Time to ditch the air service from Quincy and consider a reliable, luxury bus service? – Muddy River News

A Van Galder bus operated by Coach USA. | Photo courtesy of Coach USA

Municipal authorities are once again faced with the challenge of finding an essential air service provider.

Cape Air, the current provider, notified the US Department of Transportation in May of its intention to end passenger air service to Quincy. Cape Air received a grant of $10.8 million over four years beginning December 1, 2021 to serve St. Louis and Chicago. While the number of scheduled flights to Chicago remained unchanged, the Quincy-to-St. Louis flights are now limited to three per week.

My family, frequent airline passengers, have seen the deterioration of air service from the days of Ozark Air Lines regional jet service to what we have today. The airlines interested in replacing Cape Air apparently plan to offer a new version by offering single-engine propellers.

We understood. Airlines are facing pilot shortages, a slowing pandemic, labor shortages, fuel costs and other challenges. Whatever the reason, many in the community find service to Chicago and St. Louis unreliable and the flights less than pleasant. It’s a little worrying when we have to share our weights to get the plane properly balanced. Better to drive or, in the case of Chicago, possibly take the train and Uber, taxi or Chicago Transit to the airport.

Flying to and from Quincy is not the ultimate transportation choice. Problems with air travel will only get worse.

It’s time to consider alternatives

Having a commercial air service is surely a good thing and brings a bit of prestige to the community. Maybe it was even a necessity when we had a stronger industrial base. Virtual meetings were unavailable and companies didn’t have their own planes like many do now. (Take a look at the many private hangers at Quincy Regional Airport.)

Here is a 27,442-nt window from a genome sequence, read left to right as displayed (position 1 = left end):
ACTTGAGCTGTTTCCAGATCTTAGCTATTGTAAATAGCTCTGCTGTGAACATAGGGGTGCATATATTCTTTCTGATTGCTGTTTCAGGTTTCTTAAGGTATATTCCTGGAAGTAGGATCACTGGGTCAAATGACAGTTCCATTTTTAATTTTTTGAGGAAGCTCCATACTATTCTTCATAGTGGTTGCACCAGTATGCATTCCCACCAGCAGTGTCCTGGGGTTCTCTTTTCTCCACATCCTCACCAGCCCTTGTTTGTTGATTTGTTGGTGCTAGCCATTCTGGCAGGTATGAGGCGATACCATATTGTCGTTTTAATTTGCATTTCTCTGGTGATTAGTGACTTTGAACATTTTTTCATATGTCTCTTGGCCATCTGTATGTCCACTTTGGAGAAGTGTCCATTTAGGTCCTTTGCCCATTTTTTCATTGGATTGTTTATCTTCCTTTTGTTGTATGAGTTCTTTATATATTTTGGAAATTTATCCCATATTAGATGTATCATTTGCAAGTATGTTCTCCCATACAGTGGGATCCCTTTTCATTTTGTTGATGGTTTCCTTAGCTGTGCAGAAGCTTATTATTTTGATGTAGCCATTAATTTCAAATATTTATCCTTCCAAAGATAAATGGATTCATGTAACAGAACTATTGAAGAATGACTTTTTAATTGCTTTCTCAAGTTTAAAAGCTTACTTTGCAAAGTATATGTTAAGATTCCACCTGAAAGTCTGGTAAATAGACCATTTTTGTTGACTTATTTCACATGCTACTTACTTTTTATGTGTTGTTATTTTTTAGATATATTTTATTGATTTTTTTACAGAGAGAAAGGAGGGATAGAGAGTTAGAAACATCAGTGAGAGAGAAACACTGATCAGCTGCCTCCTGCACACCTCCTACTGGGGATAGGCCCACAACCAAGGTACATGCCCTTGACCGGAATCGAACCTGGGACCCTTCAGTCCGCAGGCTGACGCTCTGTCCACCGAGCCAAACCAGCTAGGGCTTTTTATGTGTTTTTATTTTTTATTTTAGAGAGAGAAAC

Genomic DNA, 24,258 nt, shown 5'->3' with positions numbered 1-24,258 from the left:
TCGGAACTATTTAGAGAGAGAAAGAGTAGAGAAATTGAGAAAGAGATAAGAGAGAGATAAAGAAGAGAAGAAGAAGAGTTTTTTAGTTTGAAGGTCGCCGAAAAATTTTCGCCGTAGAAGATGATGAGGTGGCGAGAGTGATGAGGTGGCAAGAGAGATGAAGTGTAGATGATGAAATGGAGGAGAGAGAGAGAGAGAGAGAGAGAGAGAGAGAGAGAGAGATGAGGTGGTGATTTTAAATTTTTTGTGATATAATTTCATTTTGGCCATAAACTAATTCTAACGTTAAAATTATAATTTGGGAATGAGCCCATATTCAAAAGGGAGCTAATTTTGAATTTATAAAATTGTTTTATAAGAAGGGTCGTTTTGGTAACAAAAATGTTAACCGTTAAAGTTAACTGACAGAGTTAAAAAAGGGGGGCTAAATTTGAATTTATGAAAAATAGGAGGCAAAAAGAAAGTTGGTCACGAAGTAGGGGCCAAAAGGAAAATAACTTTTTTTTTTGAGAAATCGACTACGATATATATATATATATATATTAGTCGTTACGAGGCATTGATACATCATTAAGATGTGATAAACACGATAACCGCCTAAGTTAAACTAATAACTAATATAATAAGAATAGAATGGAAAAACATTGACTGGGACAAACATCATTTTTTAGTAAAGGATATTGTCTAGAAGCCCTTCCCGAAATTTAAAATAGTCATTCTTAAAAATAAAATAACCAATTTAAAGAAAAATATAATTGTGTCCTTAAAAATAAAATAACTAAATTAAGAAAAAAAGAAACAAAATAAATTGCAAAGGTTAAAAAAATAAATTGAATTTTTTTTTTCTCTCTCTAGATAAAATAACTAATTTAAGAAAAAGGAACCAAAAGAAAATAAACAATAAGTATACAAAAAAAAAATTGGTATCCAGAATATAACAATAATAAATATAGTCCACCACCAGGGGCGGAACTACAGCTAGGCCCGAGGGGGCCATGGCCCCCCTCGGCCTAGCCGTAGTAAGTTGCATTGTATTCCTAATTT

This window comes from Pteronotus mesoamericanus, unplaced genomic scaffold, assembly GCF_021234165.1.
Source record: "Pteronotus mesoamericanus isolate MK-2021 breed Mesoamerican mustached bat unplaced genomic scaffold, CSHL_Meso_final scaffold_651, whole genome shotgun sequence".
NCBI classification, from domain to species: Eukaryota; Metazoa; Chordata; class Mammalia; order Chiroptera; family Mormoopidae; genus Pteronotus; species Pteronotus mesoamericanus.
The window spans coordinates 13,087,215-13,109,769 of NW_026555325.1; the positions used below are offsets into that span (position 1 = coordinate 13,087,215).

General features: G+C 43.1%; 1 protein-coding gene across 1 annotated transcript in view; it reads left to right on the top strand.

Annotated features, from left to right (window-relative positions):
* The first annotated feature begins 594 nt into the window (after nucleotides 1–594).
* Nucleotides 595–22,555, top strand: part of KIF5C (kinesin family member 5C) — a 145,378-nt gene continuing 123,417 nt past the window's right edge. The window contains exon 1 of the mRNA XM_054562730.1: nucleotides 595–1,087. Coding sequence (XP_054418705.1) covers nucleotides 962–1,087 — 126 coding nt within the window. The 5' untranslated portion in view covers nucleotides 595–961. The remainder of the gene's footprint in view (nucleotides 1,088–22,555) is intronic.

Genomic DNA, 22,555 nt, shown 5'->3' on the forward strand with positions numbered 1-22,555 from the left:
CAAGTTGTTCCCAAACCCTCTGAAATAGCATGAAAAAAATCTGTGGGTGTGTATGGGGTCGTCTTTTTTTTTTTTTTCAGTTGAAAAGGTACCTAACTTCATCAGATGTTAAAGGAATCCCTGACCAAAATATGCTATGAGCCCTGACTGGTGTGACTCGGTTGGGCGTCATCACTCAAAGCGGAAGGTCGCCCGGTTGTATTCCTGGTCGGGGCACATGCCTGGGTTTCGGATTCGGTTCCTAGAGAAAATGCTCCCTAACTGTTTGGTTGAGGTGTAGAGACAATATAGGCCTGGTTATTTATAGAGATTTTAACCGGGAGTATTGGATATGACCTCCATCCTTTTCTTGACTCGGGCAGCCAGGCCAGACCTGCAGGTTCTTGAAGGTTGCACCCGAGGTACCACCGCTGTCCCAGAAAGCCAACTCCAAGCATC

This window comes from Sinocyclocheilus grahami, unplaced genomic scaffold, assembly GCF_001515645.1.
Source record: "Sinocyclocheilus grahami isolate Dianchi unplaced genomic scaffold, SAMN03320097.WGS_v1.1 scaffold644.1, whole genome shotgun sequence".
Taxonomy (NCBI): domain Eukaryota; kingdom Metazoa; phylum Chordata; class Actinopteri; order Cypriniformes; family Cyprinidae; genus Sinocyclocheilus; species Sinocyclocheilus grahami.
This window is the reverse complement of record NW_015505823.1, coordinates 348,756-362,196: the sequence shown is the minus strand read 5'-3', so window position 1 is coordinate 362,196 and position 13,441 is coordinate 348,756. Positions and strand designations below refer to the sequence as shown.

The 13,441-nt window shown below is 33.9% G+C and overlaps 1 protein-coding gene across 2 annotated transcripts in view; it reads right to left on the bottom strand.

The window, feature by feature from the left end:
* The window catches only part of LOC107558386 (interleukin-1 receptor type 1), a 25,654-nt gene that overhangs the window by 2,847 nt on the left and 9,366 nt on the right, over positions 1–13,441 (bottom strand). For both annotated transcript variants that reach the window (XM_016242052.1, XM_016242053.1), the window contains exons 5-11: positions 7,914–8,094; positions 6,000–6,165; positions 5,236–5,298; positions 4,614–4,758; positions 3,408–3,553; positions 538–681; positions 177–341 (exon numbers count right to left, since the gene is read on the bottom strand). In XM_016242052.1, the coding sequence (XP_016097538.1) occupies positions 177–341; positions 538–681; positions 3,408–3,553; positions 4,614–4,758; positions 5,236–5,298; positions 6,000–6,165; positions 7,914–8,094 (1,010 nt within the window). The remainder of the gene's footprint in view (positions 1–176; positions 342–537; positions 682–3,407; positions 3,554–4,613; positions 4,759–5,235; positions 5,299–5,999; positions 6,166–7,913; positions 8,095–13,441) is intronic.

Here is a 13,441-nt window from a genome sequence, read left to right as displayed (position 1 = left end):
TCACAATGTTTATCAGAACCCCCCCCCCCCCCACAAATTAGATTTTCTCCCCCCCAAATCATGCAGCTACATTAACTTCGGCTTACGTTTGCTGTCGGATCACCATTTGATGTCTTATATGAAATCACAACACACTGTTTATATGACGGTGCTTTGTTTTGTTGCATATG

Still, maybe it’s time for the city of Quincy to explore alternatives to air travel if it really wants to meet the needs of the public. An alternative would be a luxury and reliable bus service. Perhaps a state-of-the-art electric bus?

We recently used a bus service to travel from Madison, Wisconsin to O’Hare Airport in Chicago. Despite an initial issue with the air conditioning, it worked well, had internet, and was right on time. The service, which runs several times a day to the airport and another to Union Station, was the Van Galder operated by Coach USA.

Federal subsidies are available for all kinds of public transportation, including bus transportation. Cape Air’s $10.8 million grant, along with ticket fees, would appear to be able to provide multiple trips per day.

Teaming up with Macomb or Hannibal wouldn’t hurt either. (But we don’t want a bunch of stops.)

The service could not only benefit air travel, but, with St. Louis subway service, avoid some of those sleepy commutes back from Cardinal or Blues games.

We have local bus services whose expansion could perhaps be encouraged and subsidized. Drivers would outnumber pilots, even some off-season farmers.

Is bus transportation a feasible option? Who knows?

But it is a question that must be asked.

Jim Rapp has practiced law for nearly 50 years and has been published and spoken extensively on estate planning, business and education law, civil rights and other legal issues. He is a founding partner of Muddy River News LLC.

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